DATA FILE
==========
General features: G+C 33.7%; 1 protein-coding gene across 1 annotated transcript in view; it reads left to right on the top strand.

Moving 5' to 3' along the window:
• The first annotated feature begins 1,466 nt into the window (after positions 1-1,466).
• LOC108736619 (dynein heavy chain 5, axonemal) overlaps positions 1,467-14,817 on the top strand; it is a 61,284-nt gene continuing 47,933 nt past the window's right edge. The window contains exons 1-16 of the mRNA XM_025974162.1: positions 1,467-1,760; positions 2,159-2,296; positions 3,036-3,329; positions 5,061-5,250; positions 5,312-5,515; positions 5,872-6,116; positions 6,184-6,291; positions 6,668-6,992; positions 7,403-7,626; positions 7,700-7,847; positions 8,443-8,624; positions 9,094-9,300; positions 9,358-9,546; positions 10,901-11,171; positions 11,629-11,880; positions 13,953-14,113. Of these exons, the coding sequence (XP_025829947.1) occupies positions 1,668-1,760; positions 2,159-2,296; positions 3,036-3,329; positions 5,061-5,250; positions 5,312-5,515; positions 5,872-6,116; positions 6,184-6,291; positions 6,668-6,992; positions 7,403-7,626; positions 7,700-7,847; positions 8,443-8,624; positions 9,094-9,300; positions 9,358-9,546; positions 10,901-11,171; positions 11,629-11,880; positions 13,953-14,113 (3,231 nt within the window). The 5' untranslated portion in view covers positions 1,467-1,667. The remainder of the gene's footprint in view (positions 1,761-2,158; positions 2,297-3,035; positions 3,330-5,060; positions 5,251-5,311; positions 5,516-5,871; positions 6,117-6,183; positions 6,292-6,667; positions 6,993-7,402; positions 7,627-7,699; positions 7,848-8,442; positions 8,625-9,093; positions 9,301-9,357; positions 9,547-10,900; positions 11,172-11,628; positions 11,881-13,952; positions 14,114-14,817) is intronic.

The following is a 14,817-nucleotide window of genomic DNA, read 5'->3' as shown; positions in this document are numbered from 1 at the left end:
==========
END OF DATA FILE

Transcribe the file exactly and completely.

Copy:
General features: G+C 33.7%; 1 protein-coding gene across 1 annotated transcript in view; it reads left to right on the top strand.

Moving 5' to 3' along the window:
• The first annotated feature begins 1,466 nt into the window (after positions 1-1,466).
• LOC108736619 (dynein heavy chain 5, axonemal) overlaps positions 1,467-14,817 on the top strand; it is a 61,284-nt gene continuing 47,933 nt past the window's right edge. The window contains exons 1-16 of the mRNA XM_025974162.1: positions 1,467-1,760; positions 2,159-2,296; positions 3,036-3,329; positions 5,061-5,250; positions 5,312-5,515; positions 5,872-6,116; positions 6,184-6,291; positions 6,668-6,992; positions 7,403-7,626; positions 7,700-7,847; positions 8,443-8,624; positions 9,094-9,300; positions 9,358-9,546; positions 10,901-11,171; positions 11,629-11,880; positions 13,953-14,113. Of these exons, the coding sequence (XP_025829947.1) occupies positions 1,668-1,760; positions 2,159-2,296; positions 3,036-3,329; positions 5,061-5,250; positions 5,312-5,515; positions 5,872-6,116; positions 6,184-6,291; positions 6,668-6,992; positions 7,403-7,626; positions 7,700-7,847; positions 8,443-8,624; positions 9,094-9,300; positions 9,358-9,546; positions 10,901-11,171; positions 11,629-11,880; positions 13,953-14,113 (3,231 nt within the window). The 5' untranslated portion in view covers positions 1,467-1,667. The remainder of the gene's footprint in view (positions 1,761-2,158; positions 2,297-3,035; positions 3,330-5,060; positions 5,251-5,311; positions 5,516-5,871; positions 6,117-6,183; positions 6,292-6,667; positions 6,993-7,402; positions 7,627-7,699; positions 7,848-8,442; positions 8,625-9,093; positions 9,301-9,357; positions 9,547-10,900; positions 11,172-11,628; positions 11,881-13,952; positions 14,114-14,817) is intronic.

The following is a 14,817-nucleotide window of genomic DNA, read 5'->3' as shown; positions in this document are numbered from 1 at the left end: